Would You Like to Outperform 80% of Other Investors?

The obvious answer to the title question is ‘yes of course,’ but only one in five actually accomplishes it. Here’s the fascinating part – anyone can join the elite 20% any time they wish and outperform 80% of other investors as long as the 80% continues doing what they are doing.

By now, it’s widely accepted that most actively managed portfolios, whether mutual funds, private accounts, or hedge funds, fail to beat the benchmarks against which they are measured. Yet most investors continue to chase the goal of market-beating returns, despite the low odds of success.

In his 1998 book Winning the Loser’s Game, Charles D. Ellis compared investing to tennis. He explains that there are two games of tennis being played in the world – there’s the one played by the pros and then there’s the one that the rest of us play. He references a study done by Dr. Simon Ramo which revealed that in pro tennis, about 80% of points are won – the winner of the point intentionally and successfully placed the ball where his opponent could not return it. In the world of “winner’s game” tennis most points do not result by accident or luck, they are won by professional tennis players. The rest of us play a”loser’s game” of tennis where most points are lost. The player who avoids more mistakes than his or her opponent, wins.

In the ‘game’ of investing, individuals (non-pros) “hurt themselves badly, by changing funds. On average, they destroy over 25% of the returns earned by their funds by changing. We don’t have to be experts in behavioral economics to recognize that investors sell funds that have done poorly and buy funds that have done well – all too often way too late in both cases.”

In investing there are examples of elite pros who are able to play a “winning game” by exploiting occasional inefficiencies in markets for profit. But just like tennis, everyone else falls well short. Further when pros who share their talents with the investing public in the form of hedge funds, private funds or mutual funds, they inevitably see their results diluted, if not eliminated, as their investing pools grow to eliminate any efficiency and secrecy they had before.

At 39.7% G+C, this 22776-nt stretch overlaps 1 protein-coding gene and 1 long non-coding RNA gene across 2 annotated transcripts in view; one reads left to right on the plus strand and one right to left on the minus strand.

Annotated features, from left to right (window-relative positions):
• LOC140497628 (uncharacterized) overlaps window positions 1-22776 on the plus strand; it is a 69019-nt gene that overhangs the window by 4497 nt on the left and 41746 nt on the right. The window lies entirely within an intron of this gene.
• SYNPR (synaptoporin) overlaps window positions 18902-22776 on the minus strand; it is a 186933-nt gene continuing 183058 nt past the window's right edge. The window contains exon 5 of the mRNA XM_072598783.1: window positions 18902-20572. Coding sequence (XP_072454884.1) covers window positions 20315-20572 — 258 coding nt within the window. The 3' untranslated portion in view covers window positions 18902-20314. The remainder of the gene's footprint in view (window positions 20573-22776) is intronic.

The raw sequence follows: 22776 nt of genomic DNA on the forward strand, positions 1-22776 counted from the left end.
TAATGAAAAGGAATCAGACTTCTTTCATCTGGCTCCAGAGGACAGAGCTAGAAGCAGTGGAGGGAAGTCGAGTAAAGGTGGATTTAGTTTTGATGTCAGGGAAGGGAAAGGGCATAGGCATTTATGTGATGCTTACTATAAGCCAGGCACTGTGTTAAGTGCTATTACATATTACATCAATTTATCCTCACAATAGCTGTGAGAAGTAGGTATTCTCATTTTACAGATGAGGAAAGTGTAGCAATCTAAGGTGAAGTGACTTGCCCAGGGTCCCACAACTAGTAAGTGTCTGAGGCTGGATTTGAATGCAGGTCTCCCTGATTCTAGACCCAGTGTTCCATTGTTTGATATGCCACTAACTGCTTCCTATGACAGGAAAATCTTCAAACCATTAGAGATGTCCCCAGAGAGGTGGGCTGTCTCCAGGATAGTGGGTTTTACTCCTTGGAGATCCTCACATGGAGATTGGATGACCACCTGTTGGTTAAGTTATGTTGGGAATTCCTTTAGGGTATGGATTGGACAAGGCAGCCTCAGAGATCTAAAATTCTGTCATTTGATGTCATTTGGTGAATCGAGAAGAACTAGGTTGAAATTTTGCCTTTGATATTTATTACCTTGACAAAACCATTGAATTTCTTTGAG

Active management is a loser’s game for the individual investor (and for most professional investors). Studies show that over 10-year periods, more than 60% of actively managed funds fall short of market returns. Stretch that time frame out to 20 years and the number of under-performers increases to 80%. Add taxes to the mix and the story gets even more compelling. A recent study done by Morningstar’s Jeffrey Ptak demonstrates that the average number of actively managed funds (tracked by Morningstar) over 10-year cycles that beat their Vanguard counterparts were just 4.3%!

Ellis sums it up this way: “Today’s market, dominated by expert professionals, is so nearly efficient that almost all investors are not able to do better than the market. So they should focus attention on not doing worse. And that’s why indexing is so sensible and successful. As the familiar saying has it, ‘If you can’t beat ’em, join ’em!'”

Lifetime investing covers periods of 40, 50, 60 and more years. Given that the percentage of active portfolios that under-perform the markets grows with time, doesn’t it seem more prudent to concentrate most if not all of your life-purpose investing in widely diversified low-cost index funds? Don’t you want to outperform 80% of other investors?

Other resources:

Forbes: Five Reasons Your Mutual Fund Probably Under-performs the Market

CBS Market Watch” Here’s the latest failing grade for active funds

Vanguard: The Case for Index-Fund Investing